I have every confidence in myself, in the young and in the people of the world. We are a resilient lot and we will endure and overcome the challenges wrought by our current state of affairs, but I do not fool myself into believing that it will be easy. We are in for some difficult times and each and everyone of us will need to be ready to help and to rethink the way we have always done things.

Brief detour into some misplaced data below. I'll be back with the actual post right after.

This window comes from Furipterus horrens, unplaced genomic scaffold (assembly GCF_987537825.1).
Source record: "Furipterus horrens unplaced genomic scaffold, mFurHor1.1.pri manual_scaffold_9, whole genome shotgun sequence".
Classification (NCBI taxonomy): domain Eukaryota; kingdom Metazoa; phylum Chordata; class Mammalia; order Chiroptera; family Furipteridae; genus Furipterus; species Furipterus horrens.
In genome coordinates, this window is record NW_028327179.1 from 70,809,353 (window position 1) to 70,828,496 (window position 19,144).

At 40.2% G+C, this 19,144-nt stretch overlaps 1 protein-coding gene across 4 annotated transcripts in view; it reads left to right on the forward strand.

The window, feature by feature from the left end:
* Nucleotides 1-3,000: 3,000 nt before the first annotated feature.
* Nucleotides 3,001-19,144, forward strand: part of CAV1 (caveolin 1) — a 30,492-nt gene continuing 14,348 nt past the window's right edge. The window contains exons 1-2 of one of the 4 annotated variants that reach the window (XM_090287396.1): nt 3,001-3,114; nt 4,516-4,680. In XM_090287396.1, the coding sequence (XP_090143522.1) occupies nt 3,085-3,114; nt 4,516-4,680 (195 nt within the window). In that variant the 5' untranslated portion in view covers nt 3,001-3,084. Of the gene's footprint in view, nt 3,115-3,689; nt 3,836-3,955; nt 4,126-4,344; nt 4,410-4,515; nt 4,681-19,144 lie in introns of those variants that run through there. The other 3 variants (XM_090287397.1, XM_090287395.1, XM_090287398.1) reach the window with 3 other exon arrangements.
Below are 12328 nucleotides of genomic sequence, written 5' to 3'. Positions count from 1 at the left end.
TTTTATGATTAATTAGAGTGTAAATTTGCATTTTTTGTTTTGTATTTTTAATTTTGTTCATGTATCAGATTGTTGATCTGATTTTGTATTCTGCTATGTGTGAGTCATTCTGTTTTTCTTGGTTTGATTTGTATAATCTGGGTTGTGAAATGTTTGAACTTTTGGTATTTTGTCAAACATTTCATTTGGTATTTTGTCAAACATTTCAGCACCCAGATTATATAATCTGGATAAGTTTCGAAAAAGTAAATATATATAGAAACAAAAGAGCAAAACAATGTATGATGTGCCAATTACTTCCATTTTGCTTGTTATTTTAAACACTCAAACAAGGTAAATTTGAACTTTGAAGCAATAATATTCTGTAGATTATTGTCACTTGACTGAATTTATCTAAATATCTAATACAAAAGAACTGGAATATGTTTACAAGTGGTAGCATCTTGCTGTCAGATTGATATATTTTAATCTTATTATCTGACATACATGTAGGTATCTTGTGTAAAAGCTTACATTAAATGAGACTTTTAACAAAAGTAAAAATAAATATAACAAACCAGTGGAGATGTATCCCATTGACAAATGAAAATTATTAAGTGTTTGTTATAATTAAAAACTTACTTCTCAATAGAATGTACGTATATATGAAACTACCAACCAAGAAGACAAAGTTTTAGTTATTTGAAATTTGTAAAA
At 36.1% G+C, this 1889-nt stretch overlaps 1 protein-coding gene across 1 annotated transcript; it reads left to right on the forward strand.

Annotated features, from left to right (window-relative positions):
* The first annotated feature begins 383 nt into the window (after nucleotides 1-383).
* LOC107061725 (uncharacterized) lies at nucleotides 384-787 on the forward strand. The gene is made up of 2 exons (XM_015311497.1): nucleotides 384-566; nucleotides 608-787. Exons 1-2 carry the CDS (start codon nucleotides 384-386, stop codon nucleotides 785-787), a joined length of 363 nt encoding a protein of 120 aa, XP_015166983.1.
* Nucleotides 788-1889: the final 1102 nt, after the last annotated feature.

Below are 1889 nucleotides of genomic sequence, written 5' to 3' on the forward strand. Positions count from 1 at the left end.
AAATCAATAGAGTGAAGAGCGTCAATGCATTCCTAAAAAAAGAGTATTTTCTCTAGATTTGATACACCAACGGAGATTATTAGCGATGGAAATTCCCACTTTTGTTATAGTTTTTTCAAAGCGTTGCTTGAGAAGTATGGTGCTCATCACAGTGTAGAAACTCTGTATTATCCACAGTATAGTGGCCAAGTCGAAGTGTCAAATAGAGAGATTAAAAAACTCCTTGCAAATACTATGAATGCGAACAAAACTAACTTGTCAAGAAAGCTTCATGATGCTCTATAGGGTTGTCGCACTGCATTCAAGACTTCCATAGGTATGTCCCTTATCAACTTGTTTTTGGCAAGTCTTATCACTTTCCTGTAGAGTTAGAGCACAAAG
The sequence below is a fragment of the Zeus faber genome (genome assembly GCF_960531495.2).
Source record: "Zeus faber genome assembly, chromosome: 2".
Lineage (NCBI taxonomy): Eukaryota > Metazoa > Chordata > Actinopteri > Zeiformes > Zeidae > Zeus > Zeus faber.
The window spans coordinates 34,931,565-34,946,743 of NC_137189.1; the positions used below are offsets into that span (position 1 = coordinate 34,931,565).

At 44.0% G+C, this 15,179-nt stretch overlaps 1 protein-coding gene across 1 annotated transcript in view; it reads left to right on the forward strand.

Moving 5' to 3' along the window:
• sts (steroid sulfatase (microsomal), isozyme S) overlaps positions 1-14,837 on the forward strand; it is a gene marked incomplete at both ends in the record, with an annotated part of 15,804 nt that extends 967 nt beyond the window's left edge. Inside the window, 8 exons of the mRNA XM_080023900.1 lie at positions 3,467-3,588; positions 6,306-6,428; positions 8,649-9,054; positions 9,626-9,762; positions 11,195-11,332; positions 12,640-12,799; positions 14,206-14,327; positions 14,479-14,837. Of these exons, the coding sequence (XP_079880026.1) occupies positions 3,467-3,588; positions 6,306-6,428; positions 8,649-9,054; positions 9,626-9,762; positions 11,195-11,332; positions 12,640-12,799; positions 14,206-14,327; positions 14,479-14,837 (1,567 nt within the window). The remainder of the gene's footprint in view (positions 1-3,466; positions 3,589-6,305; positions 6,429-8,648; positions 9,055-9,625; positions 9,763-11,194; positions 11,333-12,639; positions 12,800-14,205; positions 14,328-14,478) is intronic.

I’ve already witnessed some promising ideas. There are school districts that plan to offer food service pickup to the families of students who need it along with online classes. There are good people who are already offering to purchase the livestock from those kids who were literally caught off guard by the cancellation of the rodeo. Teachers are revamping their lessons. Companies are finding alternative ways of doing business. Schedules are being redone. I even heard of a way to help our local business owners by purchasing gift certificates from them online to be used when this disruption has finally blown over. The important thing is to remember to check on your neighbors, call your friends, find out what members of your family may need. Be patient. Be kind. We are in for a bumpy ride and impatient souls like me will have to learn how to wait but with efforts by most everyone I believe we will ultimately be fine. As someone has said this experiment in social distancing may be the very thing that we need to come together.